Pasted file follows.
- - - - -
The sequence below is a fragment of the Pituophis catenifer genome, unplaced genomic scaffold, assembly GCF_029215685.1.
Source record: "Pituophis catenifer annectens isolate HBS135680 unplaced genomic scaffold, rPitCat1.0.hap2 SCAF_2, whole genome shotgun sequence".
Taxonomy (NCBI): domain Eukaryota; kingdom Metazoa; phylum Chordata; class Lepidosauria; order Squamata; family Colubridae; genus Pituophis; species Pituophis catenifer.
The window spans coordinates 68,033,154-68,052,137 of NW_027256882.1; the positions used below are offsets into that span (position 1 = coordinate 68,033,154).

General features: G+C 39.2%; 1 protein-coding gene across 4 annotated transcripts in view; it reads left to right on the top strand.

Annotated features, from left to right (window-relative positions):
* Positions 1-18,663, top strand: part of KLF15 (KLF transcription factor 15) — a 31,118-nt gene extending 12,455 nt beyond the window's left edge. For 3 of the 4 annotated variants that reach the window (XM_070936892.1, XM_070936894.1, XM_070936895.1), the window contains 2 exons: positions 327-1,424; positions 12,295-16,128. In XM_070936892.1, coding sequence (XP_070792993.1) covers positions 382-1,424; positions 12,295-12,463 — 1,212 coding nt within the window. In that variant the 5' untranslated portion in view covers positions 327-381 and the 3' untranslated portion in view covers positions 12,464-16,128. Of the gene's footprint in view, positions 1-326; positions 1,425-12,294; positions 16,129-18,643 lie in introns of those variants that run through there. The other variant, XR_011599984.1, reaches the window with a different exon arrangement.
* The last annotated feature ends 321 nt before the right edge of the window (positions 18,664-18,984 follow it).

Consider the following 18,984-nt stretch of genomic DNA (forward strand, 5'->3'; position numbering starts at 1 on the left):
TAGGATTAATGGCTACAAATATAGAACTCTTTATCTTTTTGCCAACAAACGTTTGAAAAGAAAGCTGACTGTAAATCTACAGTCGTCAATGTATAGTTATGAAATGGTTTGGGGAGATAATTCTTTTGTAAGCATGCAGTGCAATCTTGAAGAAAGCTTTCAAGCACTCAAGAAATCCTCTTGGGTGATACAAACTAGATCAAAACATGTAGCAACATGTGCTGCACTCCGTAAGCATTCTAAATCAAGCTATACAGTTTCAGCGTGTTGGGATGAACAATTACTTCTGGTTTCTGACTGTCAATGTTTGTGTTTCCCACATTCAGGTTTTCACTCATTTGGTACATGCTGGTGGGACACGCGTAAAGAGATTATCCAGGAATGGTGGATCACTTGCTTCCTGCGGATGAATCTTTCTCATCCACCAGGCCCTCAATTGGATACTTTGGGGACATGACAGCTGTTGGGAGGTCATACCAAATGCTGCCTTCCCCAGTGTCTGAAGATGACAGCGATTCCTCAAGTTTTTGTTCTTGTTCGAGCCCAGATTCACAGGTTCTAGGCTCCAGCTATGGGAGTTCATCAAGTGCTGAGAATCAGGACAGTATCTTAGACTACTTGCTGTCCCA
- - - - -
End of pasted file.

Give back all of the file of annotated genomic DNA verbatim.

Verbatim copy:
The sequence below is a fragment of the Pituophis catenifer genome, unplaced genomic scaffold, assembly GCF_029215685.1.
Source record: "Pituophis catenifer annectens isolate HBS135680 unplaced genomic scaffold, rPitCat1.0.hap2 SCAF_2, whole genome shotgun sequence".
Taxonomy (NCBI): domain Eukaryota; kingdom Metazoa; phylum Chordata; class Lepidosauria; order Squamata; family Colubridae; genus Pituophis; species Pituophis catenifer.
The window spans coordinates 68,033,154-68,052,137 of NW_027256882.1; the positions used below are offsets into that span (position 1 = coordinate 68,033,154).

General features: G+C 39.2%; 1 protein-coding gene across 4 annotated transcripts in view; it reads left to right on the top strand.

Annotated features, from left to right (window-relative positions):
* Positions 1-18,663, top strand: part of KLF15 (KLF transcription factor 15) — a 31,118-nt gene extending 12,455 nt beyond the window's left edge. For 3 of the 4 annotated variants that reach the window (XM_070936892.1, XM_070936894.1, XM_070936895.1), the window contains 2 exons: positions 327-1,424; positions 12,295-16,128. In XM_070936892.1, coding sequence (XP_070792993.1) covers positions 382-1,424; positions 12,295-12,463 — 1,212 coding nt within the window. In that variant the 5' untranslated portion in view covers positions 327-381 and the 3' untranslated portion in view covers positions 12,464-16,128. Of the gene's footprint in view, positions 1-326; positions 1,425-12,294; positions 16,129-18,643 lie in introns of those variants that run through there. The other variant, XR_011599984.1, reaches the window with a different exon arrangement.
* The last annotated feature ends 321 nt before the right edge of the window (positions 18,664-18,984 follow it).

Consider the following 18,984-nt stretch of genomic DNA (forward strand, 5'->3'; position numbering starts at 1 on the left):
TAGGATTAATGGCTACAAATATAGAACTCTTTATCTTTTTGCCAACAAACGTTTGAAAAGAAAGCTGACTGTAAATCTACAGTCGTCAATGTATAGTTATGAAATGGTTTGGGGAGATAATTCTTTTGTAAGCATGCAGTGCAATCTTGAAGAAAGCTTTCAAGCACTCAAGAAATCCTCTTGGGTGATACAAACTAGATCAAAACATGTAGCAACATGTGCTGCACTCCGTAAGCATTCTAAATCAAGCTATACAGTTTCAGCGTGTTGGGATGAACAATTACTTCTGGTTTCTGACTGTCAATGTTTGTGTTTCCCACATTCAGGTTTTCACTCATTTGGTACATGCTGGTGGGACACGCGTAAAGAGATTATCCAGGAATGGTGGATCACTTGCTTCCTGCGGATGAATCTTTCTCATCCACCAGGCCCTCAATTGGATACTTTGGGGACATGACAGCTGTTGGGAGGTCATACCAAATGCTGCCTTCCCCAGTGTCTGAAGATGACAGCGATTCCTCAAGTTTTTGTTCTTGTTCGAGCCCAGATTCACAGGTTCTAGGCTCCAGCTATGGGAGTTCATCAAGTGCTGAGAATCAGGACAGTATCTTAGACTACTTGCTGTCCCA